A Work of Public Art Pays Homage to a Former Treatment Plant Leader Who Had a Vision

A mural inspired by a former Santa Cruz treatment plant superintendent has had a big impact on staff morale and community appreciation

A Work of Public Art Pays Homage to a Former Treatment Plant Leader Who Had a Vision

Mark Dettle, Santa Cruz Public Works director, points to the image of Dan Seidel, retired plant superintendent, whose image appears in the painted fish that is part of the mural.

Fulfilling a long-held dream of a retired wastewater treatment plant superintendent, a large mural in the California city of Santa Cruz greets visitors at the plant entranceway to the 17 mgd tertiary treatment facility.

Featuring ocean and estuary animals typical of the oceanside community of 64,000, the mural at the Santa Cruz Wastewater Treatment Plant was created along nearly 400 feet of sloping driveway walls that lead from the entry gate to the plant. Some walls reach 24 feet high.

Completed in 2018 by local artist Elijah Pfotenhauer, the mural presents blue whales, a giant red octopus, coho salmon, egrets and other creatures in graphical and whimsical form. One image contains a cameolike appearance of Dan Seidel, honoring the past superintendent for his 40-year career with the city.

By projection

“For a long time, Dan wanted the wall to be softened and more welcoming,” says Mike Sanders, plant manager. “Several times he shared his dream with me, and I liked it, but we couldn’t get the funding for a mural.”

The artist completed the mural project in consultation with plant staff. Tom Pretzer, plant maintenance supervisor, assisted with on-site needs. Prep work on the concrete sectional wall included power washing and crack sealing. The surface was primed with Rust-Oleum concrete stain spray and Sherwin-Williams moisture blocker paint.

Over five weeks, working on a scissors lift, Pfotenhauer created the mural using cans of Montana Colors’ Hardcore aerosol high-pressure spray paint. The images were projected onto the walls at night to enable Pfotenhauer to outline the areas to be painted during the day. The dappled water shadows on the blue whales were created with brushes immediately after spraying. Because the mural is not normally accessible to the public, no protective coating was applied.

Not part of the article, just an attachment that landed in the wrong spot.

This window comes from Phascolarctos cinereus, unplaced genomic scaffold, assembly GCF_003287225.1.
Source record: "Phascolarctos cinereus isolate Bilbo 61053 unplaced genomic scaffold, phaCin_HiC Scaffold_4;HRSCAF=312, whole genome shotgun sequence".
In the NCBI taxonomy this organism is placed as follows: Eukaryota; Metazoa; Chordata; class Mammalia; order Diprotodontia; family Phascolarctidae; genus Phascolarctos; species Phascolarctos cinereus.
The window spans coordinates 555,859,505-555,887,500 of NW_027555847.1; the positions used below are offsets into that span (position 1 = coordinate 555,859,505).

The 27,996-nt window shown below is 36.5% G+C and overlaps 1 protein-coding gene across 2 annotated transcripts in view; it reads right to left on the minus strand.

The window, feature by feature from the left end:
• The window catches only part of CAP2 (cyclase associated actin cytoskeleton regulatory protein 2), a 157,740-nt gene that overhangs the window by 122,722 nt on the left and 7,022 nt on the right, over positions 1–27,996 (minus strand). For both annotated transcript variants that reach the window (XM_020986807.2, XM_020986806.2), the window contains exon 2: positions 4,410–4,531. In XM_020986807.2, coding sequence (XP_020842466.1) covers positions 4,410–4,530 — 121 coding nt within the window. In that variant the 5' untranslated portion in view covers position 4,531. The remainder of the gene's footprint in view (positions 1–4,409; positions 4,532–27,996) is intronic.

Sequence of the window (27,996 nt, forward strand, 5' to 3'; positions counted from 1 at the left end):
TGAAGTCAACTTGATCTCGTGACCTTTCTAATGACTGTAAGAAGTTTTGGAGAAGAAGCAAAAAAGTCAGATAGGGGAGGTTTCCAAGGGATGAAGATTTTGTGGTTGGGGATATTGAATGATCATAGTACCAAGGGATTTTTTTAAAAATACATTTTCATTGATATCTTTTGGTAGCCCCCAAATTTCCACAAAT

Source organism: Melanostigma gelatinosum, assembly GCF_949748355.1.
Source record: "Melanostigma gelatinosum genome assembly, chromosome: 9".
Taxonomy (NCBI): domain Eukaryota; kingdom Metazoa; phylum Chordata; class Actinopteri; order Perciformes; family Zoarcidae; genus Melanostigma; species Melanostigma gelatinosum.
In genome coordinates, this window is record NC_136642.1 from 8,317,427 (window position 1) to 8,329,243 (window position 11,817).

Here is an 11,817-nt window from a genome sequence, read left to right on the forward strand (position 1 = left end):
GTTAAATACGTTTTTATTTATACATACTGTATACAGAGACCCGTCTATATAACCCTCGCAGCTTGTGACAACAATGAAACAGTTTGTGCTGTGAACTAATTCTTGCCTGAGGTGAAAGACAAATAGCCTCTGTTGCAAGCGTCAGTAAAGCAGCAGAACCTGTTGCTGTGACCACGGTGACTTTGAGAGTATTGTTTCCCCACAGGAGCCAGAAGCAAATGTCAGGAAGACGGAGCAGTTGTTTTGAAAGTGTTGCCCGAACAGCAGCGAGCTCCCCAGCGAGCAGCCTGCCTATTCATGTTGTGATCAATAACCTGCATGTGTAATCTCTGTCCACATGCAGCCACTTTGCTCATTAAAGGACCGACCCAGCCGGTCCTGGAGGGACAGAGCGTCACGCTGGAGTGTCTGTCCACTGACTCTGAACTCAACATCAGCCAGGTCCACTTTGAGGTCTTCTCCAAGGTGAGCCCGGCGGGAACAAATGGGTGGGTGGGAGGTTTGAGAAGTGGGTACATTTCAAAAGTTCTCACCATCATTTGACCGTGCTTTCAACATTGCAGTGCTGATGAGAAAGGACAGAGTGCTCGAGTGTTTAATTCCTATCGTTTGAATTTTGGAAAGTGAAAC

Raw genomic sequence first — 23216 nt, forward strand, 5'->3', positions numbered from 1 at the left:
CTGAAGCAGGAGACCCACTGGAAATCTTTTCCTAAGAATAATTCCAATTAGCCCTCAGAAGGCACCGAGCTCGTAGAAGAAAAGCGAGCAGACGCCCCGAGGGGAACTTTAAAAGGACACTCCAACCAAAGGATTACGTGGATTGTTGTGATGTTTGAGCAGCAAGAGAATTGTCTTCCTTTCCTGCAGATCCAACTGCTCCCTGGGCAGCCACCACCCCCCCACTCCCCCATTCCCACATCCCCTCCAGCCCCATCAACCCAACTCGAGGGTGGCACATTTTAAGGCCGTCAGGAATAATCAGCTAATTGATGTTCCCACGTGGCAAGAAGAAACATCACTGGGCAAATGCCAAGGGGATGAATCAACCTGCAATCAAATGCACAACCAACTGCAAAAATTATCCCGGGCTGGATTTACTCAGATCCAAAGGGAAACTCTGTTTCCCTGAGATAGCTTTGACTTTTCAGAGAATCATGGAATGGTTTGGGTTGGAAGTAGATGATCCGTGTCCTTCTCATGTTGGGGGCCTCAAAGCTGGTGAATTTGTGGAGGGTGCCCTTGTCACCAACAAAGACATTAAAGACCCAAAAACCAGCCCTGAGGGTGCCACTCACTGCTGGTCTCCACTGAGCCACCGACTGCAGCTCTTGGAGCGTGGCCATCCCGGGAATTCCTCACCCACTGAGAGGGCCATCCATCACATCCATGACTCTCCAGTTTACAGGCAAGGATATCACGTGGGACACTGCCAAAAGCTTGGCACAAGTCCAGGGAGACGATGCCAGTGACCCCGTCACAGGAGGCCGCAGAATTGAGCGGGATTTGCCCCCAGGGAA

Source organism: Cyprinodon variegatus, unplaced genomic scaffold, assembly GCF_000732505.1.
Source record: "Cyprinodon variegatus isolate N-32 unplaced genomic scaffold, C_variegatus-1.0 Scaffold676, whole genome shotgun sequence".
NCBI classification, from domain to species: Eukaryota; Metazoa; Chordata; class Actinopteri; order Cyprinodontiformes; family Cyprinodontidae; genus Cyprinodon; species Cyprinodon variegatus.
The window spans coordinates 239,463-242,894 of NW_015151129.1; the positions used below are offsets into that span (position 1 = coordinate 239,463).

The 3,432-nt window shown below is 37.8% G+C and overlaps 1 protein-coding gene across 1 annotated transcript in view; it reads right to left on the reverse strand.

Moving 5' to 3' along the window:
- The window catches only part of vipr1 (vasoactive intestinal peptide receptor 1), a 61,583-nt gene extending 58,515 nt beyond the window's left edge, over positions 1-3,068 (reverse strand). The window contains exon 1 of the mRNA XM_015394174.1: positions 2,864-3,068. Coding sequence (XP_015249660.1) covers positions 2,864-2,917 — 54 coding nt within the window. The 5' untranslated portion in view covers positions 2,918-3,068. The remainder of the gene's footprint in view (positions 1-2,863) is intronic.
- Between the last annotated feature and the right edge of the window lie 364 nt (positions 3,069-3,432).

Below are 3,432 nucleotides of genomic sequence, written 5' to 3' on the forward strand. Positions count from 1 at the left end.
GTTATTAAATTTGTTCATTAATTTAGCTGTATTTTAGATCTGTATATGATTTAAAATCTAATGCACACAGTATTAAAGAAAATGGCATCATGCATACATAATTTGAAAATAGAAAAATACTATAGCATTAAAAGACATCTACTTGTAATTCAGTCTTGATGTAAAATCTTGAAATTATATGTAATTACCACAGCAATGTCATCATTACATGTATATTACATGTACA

Making it visible

The mural design was intended to underscore the plant’s environmentally friendly process. Several sections of the 8-foot-tall metal security fence mounted on top of the concrete walls were removed to make the mural more visible.

“While considering the prime issues of security and safety foremost, some of the slats in the latticework of the top fence were able to be removed so the public could see the mural from the Neary Lagoon Park,” Sanders says. The park is an 850-acre wildlife refuge next to the facility that includes hiking and biking trails, playgrounds, athletic fields, picnic areas and tennis courts. A parking area shares the entryway access road.

“The murals will surely delight Rail Trail users and anyone visiting the wastewater treatment facility,” says Janice Bisgaard, city community relations specialist. The treatment plant entrance is next to the soon-to-be constructed Coastal Rail Trail, a multiuse trail that parallels an unused railroad track and runs the length of Santa Cruz County.

Public art

The mural was a project of the seven-member Santa Cruz Arts Commission, and the $20,000 cost was funded through the city’s 1% for Art Program. One percent of the capital projects’ cost is designated to the arts. The commission chose the artist for his expertise in portraying ocean and estuary animals.

Near the end of the project, the treatment plant became the finish line for more than 200 community members in a uniquely humorous and educational 5K walk called Follow the Flush. Developed by affiliates of the University of California, Santa Cruz and the regional arts community, the walk followed the approximate path that human waste travels in underground infrastructure to the award-winning treatment facility.

Along the way, 20 informational kiosks, interactive art exhibits and games became part of the journey to raise awareness of the water footprint, sustainability and the psychological dimensions of modern human waste sanitation. All event participants were entered into a prize raffle. Bisgaard says kids had fun looking for the “Dan Seidel Fish” hidden in the artwork. A plant tour conducted by operators and staff was a grand finale.

Making a difference

“Dan wasn’t aware of his likeness in the mural,” Sanders says. “When he found out, he was really excited and appreciative.” Unintended but welcome consequences of the mural are the positive impact and influence it is having on the community. The public loves it, the vendors love it and the staff loves it.

“Most of the staff have embraced it as a positive way in which they view their job,” Sanders says. “It’s uplifting. Its impact has been significant, and it’s all because of a dream fulfilled.”


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